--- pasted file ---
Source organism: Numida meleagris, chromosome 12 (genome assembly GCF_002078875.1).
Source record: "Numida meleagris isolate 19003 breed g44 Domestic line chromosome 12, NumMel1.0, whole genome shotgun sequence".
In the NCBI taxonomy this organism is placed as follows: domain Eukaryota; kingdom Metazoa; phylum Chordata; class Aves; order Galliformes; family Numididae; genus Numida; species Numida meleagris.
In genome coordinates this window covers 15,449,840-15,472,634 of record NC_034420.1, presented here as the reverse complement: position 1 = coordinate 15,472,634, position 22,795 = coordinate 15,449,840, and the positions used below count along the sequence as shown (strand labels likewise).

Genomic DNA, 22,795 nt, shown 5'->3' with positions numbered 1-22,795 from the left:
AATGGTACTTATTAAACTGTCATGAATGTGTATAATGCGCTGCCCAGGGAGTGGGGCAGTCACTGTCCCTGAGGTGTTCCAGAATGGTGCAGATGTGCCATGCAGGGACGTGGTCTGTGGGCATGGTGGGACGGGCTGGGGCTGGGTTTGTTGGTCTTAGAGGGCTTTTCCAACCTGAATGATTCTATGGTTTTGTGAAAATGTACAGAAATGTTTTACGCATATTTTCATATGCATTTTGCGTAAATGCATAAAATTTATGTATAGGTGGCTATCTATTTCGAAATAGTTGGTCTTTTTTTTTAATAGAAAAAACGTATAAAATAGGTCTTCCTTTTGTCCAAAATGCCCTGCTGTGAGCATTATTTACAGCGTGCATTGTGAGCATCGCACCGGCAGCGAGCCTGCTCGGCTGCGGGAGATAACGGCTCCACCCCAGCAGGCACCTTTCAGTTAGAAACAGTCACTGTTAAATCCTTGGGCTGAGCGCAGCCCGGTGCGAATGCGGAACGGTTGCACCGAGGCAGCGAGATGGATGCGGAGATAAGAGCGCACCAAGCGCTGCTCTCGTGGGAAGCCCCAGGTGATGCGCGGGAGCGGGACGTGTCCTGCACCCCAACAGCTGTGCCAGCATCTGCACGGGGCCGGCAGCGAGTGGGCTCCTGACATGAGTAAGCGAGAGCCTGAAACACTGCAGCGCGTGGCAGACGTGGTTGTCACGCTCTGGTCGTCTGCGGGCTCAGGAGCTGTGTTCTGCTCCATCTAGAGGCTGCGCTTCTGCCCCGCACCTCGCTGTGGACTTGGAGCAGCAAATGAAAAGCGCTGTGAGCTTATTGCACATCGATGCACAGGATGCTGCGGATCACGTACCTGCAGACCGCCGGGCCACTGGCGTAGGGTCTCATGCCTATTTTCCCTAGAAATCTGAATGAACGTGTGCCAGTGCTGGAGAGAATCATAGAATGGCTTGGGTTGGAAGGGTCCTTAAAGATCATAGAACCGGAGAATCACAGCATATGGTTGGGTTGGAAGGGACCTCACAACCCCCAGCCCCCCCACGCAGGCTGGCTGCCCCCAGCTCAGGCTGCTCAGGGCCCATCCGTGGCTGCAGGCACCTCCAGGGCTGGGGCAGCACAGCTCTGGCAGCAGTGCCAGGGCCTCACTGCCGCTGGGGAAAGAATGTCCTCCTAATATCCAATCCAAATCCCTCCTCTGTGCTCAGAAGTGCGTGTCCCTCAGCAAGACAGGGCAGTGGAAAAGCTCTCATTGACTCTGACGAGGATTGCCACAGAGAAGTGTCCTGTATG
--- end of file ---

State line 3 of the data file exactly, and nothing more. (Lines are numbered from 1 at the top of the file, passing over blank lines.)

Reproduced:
In the NCBI taxonomy this organism is placed as follows: domain Eukaryota; kingdom Metazoa; phylum Chordata; class Aves; order Galliformes; family Numididae; genus Numida; species Numida meleagris.